APPEAL FROM THE DISTRICT COURT OF THE UNITED STATES FOR THE DISTRICT OF OREGON.
Hughes, McReynolds, Butler, Stone, Roberts, Black, Reed, Frankfurter, Douglas
MR. JUSTICE FRANKFURTER delivered the opinion of the Court.
The case is here on appeal, under § 238 of the Judicial Code as amended (28 U. S. C. § 345), to review a final
decree, setting aside an order of the Interstate Commerce Commission, granted by a district court of three judges under the Motor Carrier Act, 1935, (49 U. S. C. Supp. § 305 (h)), in connection with the Urgent Deficiencies Act of October 22, 1913 (28 U. S. C. §§ 45, 47a).
The application to the special facts of this case of what is colloquially known as "the grandfather clause" of the Motor Carrier Act is the substantive question at issue. There is a preliminary jurisdictional problem touching those phases of the relations of the Interstate Commerce Commission to the courts which are implied by the claim that the Commission had issued a "negative order."
Section 206 of the Motor Carrier Act, Act of August 9, 1935, 49 Stat. 543, forbids common carriers by motor vehicle subject to its provisions from engaging in interstate operations without a certificate of public convenience and necessity to be issued by the Interstate Commerce Commission under § 207 of the Act. "The grandfather clause" of § 206, however, provides that "if any such carrier . . . was in bona fide operation as a common carrier by motor vehicle on June 1, 1935, over the route or routes or within the territory for which application is made and has so operated since that time, . . . the Commission shall issue such certificate without requiring further proof that public convenience and necessity will be served by such operation."
On January 24, 1936, the appellee, Maher, filed an application under the "grandfather clause" for a certificate to engage in the transportation of passengers and baggage over U.S. Highway No. 99 between Portland and Seattle and intermediate points. After a hearing was had before a "Joint Board" composed of members from the states involved (§§ 203 (a) (4) and 205) at which competing carriers and the Public Utilities Commission of Oregon appeared in opposition to the application, and after a report was filed by the Joint Board with the Interstate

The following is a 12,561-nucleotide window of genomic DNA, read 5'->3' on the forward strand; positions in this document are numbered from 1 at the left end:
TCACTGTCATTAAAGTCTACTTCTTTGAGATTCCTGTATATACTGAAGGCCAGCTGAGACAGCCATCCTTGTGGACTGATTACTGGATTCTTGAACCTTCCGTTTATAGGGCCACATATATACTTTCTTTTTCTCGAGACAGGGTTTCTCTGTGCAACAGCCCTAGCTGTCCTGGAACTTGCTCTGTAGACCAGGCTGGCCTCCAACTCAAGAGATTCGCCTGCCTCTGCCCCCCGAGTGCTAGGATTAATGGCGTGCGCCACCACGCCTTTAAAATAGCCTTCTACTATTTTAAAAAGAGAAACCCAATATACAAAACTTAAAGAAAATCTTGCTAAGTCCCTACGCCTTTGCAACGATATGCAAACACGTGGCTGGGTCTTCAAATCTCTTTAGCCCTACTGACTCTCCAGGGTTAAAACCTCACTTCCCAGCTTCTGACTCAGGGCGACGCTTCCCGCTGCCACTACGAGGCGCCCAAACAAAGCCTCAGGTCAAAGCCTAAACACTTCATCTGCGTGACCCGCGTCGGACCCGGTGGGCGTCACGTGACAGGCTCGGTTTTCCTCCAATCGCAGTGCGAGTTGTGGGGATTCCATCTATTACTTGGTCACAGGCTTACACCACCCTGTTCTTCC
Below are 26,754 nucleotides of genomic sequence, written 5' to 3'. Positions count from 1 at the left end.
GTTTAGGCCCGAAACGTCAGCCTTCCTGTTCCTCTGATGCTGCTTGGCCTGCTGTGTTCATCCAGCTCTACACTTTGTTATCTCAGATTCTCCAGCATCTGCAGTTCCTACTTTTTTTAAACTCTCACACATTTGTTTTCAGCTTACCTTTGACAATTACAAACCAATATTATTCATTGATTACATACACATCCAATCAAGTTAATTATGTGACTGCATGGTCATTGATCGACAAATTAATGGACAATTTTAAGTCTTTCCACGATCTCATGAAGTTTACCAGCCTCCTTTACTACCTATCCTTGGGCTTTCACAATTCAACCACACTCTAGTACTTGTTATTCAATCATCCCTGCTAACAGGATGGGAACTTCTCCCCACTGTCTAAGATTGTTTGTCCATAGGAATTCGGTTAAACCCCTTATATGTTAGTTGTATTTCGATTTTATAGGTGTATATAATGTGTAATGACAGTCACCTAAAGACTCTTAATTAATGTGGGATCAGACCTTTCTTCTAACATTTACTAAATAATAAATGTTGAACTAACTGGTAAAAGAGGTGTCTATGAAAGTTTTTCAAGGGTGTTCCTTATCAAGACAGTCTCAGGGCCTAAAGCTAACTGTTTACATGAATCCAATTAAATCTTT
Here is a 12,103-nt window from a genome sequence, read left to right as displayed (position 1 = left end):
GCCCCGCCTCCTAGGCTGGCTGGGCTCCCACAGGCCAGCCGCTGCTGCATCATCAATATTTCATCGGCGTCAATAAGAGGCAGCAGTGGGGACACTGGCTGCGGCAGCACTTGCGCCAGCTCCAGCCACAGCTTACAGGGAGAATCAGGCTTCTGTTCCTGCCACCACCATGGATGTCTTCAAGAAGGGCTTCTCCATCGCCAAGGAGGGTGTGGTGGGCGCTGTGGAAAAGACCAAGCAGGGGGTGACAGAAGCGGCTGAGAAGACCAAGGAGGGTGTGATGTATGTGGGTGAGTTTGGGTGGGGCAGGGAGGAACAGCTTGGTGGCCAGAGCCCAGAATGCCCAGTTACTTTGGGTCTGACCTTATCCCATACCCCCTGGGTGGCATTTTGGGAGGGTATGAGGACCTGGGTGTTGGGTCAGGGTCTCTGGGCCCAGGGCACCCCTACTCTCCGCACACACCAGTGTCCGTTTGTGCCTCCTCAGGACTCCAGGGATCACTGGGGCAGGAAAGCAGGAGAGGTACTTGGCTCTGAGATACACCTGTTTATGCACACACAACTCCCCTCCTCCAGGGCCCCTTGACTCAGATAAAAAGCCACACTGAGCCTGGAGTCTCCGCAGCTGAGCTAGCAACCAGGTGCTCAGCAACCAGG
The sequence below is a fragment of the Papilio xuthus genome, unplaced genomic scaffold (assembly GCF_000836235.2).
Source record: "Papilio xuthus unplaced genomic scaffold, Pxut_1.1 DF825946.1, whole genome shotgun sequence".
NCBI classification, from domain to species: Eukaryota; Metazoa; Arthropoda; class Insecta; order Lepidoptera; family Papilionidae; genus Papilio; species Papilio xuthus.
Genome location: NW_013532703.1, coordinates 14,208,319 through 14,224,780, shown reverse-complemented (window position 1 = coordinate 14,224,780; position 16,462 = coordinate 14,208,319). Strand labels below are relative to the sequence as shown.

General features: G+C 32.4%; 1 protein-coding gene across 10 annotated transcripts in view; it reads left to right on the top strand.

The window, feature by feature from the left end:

Commerce Commission recommending that the application be denied, the Interstate Commerce Commission, Division 5, on October 27, 1937, found the facts to be as follows: From 1931 until May 29, 1936, the appellee had engaged in bona fide "anywhere-for-hire" operations in Oregon with occasional entries into Washington. There were rare trips to Seattle, no service at all to most of the intervening points, and no showing that passengers were transported on return trips to Portland. On May 29, 1936, the appellee began his regular-route service between Portland and Seattle which he conducted regularly since that time. But upon the institution of the regular-route service between Portland and Seattle the appellee discontinued the "anywhere-for-hire" operations theretofore conducted. Upon this showing Division 5 found that the service conducted by the appellee since May 29, 1936, was a different service from that conducted by him prior to that time, and therefore concluded that he did not come within "the grandfather clause." And so, the Commission denied Maher's application and ordered him "to cease and desist" from "all operations" as a common carrier in interstate commerce. Thereupon the appellee filed the present suit in the District Court for the District of Oregon against the United States and the Interstate Commerce Commission, praying that the Commission's order be set aside and "any construction thereunder" enjoined. The suit was disposed of on the pleadings, the answer of the Commission having incorporated its report and orders. A majority of the District Court entertained jurisdiction and held that the appellee was entitled to an "anywhere-for-hire" permit under "the grandfather clause" as well as the regular-route permit under § 207. 23 F.Supp. 810. Circuit Judge Haney found jurisdiction to review the cease and desist order, although not the order denying the certificate of convenience and necessity, but sustained the Commission's view of the Act.
The jurisdictional problem presents another instance of the Interstate Commerce Commission having been invested with power to free a complainant of restrictions placed upon his conduct by a statutory scheme and having definitely rejected the claim for dispensation. The applicant before the Commission then came into court to "set aside" and "annul" the "order" of the Interstate Commerce Commission, claiming that the Commission's action was based on a wrong reading of the authority which the Act of Congress gave it. To the ...